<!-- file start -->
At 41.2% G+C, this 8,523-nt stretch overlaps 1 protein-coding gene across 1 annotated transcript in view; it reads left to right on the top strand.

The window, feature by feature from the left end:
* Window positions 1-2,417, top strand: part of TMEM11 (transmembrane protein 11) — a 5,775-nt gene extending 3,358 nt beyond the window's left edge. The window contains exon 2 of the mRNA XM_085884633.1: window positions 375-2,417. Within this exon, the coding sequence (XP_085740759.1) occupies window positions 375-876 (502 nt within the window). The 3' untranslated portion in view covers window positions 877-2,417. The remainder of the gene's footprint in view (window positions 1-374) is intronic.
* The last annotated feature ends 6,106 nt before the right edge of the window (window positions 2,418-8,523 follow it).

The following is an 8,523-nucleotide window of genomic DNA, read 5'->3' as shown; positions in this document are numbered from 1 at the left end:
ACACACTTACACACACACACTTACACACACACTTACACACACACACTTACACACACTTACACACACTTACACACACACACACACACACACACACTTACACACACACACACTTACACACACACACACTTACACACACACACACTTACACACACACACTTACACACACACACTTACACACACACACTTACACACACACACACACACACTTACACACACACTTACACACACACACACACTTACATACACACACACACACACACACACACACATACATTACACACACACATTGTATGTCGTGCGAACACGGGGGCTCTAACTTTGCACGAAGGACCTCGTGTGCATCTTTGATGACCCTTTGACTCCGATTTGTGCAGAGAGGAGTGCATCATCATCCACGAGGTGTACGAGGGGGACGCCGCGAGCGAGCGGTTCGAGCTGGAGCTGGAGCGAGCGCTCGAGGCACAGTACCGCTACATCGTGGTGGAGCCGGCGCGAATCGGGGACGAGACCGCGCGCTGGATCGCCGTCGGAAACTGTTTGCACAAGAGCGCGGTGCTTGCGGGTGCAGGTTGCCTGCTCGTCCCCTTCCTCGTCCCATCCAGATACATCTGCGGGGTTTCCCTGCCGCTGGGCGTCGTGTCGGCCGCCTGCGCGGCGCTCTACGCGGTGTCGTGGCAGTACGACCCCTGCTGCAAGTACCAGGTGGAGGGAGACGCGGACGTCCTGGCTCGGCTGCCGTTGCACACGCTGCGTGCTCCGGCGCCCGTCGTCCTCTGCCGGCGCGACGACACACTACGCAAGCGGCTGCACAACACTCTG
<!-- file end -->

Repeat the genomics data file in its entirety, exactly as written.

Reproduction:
At 41.2% G+C, this 8,523-nt stretch overlaps 1 protein-coding gene across 1 annotated transcript in view; it reads left to right on the top strand.

The window, feature by feature from the left end:
* Window positions 1-2,417, top strand: part of TMEM11 (transmembrane protein 11) — a 5,775-nt gene extending 3,358 nt beyond the window's left edge. The window contains exon 2 of the mRNA XM_085884633.1: window positions 375-2,417. Within this exon, the coding sequence (XP_085740759.1) occupies window positions 375-876 (502 nt within the window). The 3' untranslated portion in view covers window positions 877-2,417. The remainder of the gene's footprint in view (window positions 1-374) is intronic.
* The last annotated feature ends 6,106 nt before the right edge of the window (window positions 2,418-8,523 follow it).

The following is an 8,523-nucleotide window of genomic DNA, read 5'->3' as shown; positions in this document are numbered from 1 at the left end:
ACACACTTACACACACACACTTACACACACACTTACACACACACACTTACACACACTTACACACACTTACACACACACACACACACACACACACTTACACACACACACACTTACACACACACACACTTACACACACACACACTTACACACACACACTTACACACACACACTTACACACACACACTTACACACACACACACACACACTTACACACACACTTACACACACACACACACTTACATACACACACACACACACACACACACACATACATTACACACACACATTGTATGTCGTGCGAACACGGGGGCTCTAACTTTGCACGAAGGACCTCGTGTGCATCTTTGATGACCCTTTGACTCCGATTTGTGCAGAGAGGAGTGCATCATCATCCACGAGGTGTACGAGGGGGACGCCGCGAGCGAGCGGTTCGAGCTGGAGCTGGAGCGAGCGCTCGAGGCACAGTACCGCTACATCGTGGTGGAGCCGGCGCGAATCGGGGACGAGACCGCGCGCTGGATCGCCGTCGGAAACTGTTTGCACAAGAGCGCGGTGCTTGCGGGTGCAGGTTGCCTGCTCGTCCCCTTCCTCGTCCCATCCAGATACATCTGCGGGGTTTCCCTGCCGCTGGGCGTCGTGTCGGCCGCCTGCGCGGCGCTCTACGCGGTGTCGTGGCAGTACGACCCCTGCTGCAAGTACCAGGTGGAGGGAGACGCGGACGTCCTGGCTCGGCTGCCGTTGCACACGCTGCGTGCTCCGGCGCCCGTCGTCCTCTGCCGGCGCGACGACACACTACGCAAGCGGCTGCACAACACTCTG